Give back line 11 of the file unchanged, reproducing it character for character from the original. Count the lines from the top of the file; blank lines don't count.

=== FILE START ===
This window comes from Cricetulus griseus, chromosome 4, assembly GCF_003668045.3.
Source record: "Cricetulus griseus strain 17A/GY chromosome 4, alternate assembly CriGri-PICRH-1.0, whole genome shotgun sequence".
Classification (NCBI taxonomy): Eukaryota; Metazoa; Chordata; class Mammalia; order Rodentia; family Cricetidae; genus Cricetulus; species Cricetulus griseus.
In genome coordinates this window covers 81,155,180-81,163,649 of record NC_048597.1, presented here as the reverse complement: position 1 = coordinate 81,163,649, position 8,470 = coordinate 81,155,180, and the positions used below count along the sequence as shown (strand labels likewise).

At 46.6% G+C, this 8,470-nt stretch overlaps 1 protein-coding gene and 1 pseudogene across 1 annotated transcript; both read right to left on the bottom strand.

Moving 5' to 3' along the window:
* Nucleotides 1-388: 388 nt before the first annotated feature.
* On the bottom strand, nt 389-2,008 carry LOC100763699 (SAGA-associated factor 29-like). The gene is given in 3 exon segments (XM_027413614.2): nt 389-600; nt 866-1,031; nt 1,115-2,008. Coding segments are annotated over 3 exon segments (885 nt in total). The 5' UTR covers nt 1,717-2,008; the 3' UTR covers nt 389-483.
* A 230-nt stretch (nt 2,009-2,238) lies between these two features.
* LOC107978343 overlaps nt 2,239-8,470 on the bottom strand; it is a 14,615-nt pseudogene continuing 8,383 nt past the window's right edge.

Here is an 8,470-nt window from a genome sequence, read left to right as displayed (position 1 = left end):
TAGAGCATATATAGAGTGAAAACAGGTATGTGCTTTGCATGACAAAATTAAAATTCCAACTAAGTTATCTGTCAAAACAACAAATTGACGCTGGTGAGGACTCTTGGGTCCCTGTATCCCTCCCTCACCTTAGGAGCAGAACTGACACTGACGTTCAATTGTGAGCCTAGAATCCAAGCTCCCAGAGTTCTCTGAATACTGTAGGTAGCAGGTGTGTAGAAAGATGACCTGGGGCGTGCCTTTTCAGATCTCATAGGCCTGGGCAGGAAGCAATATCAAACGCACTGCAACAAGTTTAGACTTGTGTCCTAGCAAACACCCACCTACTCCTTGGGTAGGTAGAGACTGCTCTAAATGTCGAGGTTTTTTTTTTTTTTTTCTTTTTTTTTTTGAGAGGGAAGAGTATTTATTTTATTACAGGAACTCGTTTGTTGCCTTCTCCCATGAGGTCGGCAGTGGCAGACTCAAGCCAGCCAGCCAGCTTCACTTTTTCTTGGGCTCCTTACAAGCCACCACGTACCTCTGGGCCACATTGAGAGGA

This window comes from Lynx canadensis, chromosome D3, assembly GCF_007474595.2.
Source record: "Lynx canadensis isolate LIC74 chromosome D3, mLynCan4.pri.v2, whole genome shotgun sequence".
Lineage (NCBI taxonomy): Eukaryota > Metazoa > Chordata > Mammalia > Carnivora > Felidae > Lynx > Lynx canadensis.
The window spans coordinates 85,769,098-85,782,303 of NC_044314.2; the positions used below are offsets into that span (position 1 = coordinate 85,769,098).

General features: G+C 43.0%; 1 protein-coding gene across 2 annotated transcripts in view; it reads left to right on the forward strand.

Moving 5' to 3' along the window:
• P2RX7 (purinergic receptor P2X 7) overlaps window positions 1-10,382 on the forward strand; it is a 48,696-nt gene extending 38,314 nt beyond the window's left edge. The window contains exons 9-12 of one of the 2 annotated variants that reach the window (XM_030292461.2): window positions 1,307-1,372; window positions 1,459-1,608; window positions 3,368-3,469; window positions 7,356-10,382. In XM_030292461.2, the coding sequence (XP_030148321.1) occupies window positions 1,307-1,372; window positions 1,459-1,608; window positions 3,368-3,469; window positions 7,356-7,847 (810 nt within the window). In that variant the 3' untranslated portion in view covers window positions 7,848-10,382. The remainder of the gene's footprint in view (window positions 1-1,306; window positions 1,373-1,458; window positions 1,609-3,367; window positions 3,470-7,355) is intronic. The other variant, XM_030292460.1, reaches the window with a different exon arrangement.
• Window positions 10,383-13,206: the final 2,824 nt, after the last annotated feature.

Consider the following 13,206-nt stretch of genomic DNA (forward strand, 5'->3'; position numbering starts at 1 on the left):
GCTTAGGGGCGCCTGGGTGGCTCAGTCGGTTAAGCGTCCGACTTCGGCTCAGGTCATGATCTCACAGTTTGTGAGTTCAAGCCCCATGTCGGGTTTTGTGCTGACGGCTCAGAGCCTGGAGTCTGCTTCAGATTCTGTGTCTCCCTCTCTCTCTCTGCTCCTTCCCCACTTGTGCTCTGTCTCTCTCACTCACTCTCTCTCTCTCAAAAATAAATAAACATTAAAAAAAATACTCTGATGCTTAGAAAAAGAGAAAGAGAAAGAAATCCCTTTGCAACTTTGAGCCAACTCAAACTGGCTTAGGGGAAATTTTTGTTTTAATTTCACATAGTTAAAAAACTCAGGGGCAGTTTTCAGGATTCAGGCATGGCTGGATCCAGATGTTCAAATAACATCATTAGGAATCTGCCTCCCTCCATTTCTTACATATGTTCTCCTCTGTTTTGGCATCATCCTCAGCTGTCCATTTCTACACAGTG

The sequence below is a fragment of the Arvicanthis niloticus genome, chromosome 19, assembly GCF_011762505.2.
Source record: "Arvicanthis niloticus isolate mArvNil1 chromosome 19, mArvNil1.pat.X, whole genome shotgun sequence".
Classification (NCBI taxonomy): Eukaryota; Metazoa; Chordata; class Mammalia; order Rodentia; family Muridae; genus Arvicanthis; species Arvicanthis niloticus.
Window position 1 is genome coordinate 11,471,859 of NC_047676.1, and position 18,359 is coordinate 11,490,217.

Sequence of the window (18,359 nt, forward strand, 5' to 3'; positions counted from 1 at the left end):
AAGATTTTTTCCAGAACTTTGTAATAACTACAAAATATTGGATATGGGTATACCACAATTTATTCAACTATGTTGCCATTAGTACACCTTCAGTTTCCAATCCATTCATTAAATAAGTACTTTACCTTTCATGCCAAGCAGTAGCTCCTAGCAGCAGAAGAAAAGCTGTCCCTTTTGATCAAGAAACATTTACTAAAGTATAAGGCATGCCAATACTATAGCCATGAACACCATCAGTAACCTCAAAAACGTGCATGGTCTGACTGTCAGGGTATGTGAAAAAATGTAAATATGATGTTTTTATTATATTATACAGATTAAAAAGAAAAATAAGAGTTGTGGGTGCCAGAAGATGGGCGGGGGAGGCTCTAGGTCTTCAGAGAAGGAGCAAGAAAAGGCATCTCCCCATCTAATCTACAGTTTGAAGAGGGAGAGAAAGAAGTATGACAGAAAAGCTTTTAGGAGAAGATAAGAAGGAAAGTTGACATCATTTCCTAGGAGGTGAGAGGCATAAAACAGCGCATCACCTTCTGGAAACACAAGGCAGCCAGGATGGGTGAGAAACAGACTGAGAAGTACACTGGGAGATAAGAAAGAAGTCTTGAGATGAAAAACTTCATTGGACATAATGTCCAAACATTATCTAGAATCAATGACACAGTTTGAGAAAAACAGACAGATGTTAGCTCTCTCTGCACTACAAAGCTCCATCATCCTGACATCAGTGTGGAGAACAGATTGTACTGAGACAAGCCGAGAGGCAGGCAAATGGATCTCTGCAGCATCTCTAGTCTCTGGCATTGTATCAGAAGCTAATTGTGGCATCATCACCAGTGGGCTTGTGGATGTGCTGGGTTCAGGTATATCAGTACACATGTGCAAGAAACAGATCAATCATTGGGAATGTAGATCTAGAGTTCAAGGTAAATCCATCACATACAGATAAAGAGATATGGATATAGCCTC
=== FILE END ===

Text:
Here is an 8,470-nt window from a genome sequence, read left to right as displayed (position 1 = left end):